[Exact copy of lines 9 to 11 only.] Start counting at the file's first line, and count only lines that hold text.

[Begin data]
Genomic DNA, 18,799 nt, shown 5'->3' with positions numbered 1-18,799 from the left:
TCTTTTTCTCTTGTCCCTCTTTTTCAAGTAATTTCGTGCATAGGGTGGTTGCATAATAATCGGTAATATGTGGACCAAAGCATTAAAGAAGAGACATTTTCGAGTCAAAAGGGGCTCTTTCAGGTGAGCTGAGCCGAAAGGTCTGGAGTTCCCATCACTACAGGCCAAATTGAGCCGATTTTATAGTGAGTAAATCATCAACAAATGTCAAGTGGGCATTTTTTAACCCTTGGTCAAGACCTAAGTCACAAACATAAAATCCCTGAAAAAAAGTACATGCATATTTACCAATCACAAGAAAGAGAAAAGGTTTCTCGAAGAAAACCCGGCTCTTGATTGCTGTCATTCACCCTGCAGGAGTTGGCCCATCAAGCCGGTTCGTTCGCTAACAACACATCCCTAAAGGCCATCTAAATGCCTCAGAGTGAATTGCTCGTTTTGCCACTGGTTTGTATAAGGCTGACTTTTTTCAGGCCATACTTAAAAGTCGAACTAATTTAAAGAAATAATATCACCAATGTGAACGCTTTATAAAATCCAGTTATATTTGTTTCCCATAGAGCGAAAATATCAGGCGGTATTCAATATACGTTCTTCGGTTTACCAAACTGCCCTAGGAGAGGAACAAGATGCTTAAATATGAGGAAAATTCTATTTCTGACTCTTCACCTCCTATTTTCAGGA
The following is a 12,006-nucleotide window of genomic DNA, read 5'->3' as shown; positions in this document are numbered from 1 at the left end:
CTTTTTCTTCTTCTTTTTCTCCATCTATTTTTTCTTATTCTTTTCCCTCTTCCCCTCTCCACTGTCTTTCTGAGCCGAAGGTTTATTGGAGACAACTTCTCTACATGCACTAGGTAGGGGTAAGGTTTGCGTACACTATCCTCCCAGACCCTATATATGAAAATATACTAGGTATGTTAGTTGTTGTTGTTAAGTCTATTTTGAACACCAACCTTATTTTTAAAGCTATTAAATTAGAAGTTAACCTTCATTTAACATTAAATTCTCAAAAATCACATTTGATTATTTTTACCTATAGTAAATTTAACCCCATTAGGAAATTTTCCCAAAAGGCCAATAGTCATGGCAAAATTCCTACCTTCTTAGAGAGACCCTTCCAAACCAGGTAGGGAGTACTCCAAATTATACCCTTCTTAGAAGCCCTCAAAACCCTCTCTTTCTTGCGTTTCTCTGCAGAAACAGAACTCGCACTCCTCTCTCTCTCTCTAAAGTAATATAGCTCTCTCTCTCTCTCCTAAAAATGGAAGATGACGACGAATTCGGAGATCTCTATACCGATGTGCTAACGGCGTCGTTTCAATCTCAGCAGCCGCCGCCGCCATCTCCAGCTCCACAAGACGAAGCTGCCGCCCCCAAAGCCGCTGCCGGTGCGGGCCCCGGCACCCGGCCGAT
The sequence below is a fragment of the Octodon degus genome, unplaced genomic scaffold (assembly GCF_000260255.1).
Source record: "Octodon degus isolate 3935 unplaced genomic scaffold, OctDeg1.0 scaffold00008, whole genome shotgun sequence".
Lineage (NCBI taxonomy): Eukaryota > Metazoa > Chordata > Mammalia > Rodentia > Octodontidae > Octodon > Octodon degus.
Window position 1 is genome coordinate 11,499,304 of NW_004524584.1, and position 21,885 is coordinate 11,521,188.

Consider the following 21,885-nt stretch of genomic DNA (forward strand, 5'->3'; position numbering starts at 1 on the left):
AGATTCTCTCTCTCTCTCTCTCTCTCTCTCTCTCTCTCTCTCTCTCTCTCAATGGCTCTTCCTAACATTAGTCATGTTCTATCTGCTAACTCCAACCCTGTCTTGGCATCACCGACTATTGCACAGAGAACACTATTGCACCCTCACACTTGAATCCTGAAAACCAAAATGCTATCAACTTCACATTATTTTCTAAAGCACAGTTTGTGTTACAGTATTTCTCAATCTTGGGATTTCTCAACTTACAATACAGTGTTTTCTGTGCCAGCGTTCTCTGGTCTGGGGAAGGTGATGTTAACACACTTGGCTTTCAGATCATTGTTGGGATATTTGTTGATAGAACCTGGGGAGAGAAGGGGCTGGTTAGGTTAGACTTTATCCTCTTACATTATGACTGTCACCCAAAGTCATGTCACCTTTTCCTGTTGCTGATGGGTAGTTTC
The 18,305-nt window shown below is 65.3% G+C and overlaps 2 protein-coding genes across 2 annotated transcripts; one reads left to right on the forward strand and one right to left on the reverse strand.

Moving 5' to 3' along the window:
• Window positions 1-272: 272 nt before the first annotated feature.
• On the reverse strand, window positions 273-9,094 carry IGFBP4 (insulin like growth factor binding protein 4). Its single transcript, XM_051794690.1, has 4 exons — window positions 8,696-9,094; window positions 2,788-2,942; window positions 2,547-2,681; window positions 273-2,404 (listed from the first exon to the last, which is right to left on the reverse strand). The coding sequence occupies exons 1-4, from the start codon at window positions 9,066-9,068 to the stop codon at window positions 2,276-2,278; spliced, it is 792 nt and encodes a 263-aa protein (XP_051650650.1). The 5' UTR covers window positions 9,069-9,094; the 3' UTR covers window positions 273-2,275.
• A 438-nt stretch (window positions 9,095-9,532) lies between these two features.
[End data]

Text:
Consider the following 21,885-nt stretch of genomic DNA (forward strand, 5'->3'; position numbering starts at 1 on the left):
AGATTCTCTCTCTCTCTCTCTCTCTCTCTCTCTCTCTCTCTCTCTCTCTCAATGGCTCTTCCTAACATTAGTCATGTTCTATCTGCTAACTCCAACCCTGTCTTGGCATCACCGACTATTGCACAGAGAACACTATTGCACCCTCACACTTGAATCCTGAAAACCAAAATGCTATCAACTTCACATTATTTTCTAAAGCACAGTTTGTGTTACAGTATTTCTCAATCTTGGGATTTCTCAACTTACAATACAGTGTTTTCTGTGCCAGCGTTCTCTGGTCTGGGGAAGGTGATGTTAACACACTTGGCTTTCAGATCATTGTTGGGATATTTGTTGATAGAACCTGGGGAGAGAAGGGGCTGGTTAGGTTAGACTTTATCCTCTTACATTATGACTGTCACCCAAAGTCATGTCACCTTTTCCTGTTGCTGATGGGTAGTTTC
The 18,305-nt window shown below is 65.3% G+C and overlaps 2 protein-coding genes across 2 annotated transcripts; one reads left to right on the forward strand and one right to left on the reverse strand.